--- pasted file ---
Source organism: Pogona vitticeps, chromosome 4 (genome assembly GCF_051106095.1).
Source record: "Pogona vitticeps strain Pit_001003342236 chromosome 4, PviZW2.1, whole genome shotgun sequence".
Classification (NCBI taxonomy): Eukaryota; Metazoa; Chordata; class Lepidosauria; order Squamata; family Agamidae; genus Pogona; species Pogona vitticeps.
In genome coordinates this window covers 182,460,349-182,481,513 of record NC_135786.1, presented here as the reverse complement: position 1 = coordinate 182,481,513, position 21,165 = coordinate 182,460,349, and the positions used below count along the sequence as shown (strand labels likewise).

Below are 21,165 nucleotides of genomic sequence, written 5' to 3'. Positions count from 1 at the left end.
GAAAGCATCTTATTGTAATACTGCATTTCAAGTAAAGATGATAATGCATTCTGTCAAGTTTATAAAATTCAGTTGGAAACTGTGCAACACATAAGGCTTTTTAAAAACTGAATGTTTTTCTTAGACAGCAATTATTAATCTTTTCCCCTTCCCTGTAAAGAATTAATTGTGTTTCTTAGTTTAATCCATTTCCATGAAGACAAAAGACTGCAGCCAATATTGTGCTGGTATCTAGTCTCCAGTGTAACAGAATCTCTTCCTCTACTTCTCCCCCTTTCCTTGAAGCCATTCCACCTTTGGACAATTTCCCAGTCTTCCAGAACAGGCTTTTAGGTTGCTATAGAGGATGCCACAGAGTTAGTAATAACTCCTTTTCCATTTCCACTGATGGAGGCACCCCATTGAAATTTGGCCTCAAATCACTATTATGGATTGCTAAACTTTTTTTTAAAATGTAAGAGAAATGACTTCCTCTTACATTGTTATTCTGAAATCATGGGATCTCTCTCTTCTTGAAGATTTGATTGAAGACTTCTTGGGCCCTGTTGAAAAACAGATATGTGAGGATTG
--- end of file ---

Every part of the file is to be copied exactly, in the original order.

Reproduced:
Source organism: Pogona vitticeps, chromosome 4 (genome assembly GCF_051106095.1).
Source record: "Pogona vitticeps strain Pit_001003342236 chromosome 4, PviZW2.1, whole genome shotgun sequence".
Classification (NCBI taxonomy): Eukaryota; Metazoa; Chordata; class Lepidosauria; order Squamata; family Agamidae; genus Pogona; species Pogona vitticeps.
In genome coordinates this window covers 182,460,349-182,481,513 of record NC_135786.1, presented here as the reverse complement: position 1 = coordinate 182,481,513, position 21,165 = coordinate 182,460,349, and the positions used below count along the sequence as shown (strand labels likewise).

Below are 21,165 nucleotides of genomic sequence, written 5' to 3'. Positions count from 1 at the left end.
GAAAGCATCTTATTGTAATACTGCATTTCAAGTAAAGATGATAATGCATTCTGTCAAGTTTATAAAATTCAGTTGGAAACTGTGCAACACATAAGGCTTTTTAAAAACTGAATGTTTTTCTTAGACAGCAATTATTAATCTTTTCCCCTTCCCTGTAAAGAATTAATTGTGTTTCTTAGTTTAATCCATTTCCATGAAGACAAAAGACTGCAGCCAATATTGTGCTGGTATCTAGTCTCCAGTGTAACAGAATCTCTTCCTCTACTTCTCCCCCTTTCCTTGAAGCCATTCCACCTTTGGACAATTTCCCAGTCTTCCAGAACAGGCTTTTAGGTTGCTATAGAGGATGCCACAGAGTTAGTAATAACTCCTTTTCCATTTCCACTGATGGAGGCACCCCATTGAAATTTGGCCTCAAATCACTATTATGGATTGCTAAACTTTTTTTTAAAATGTAAGAGAAATGACTTCCTCTTACATTGTTATTCTGAAATCATGGGATCTCTCTCTTCTTGAAGATTTGATTGAAGACTTCTTGGGCCCTGTTGAAAAACAGATATGTGAGGATTG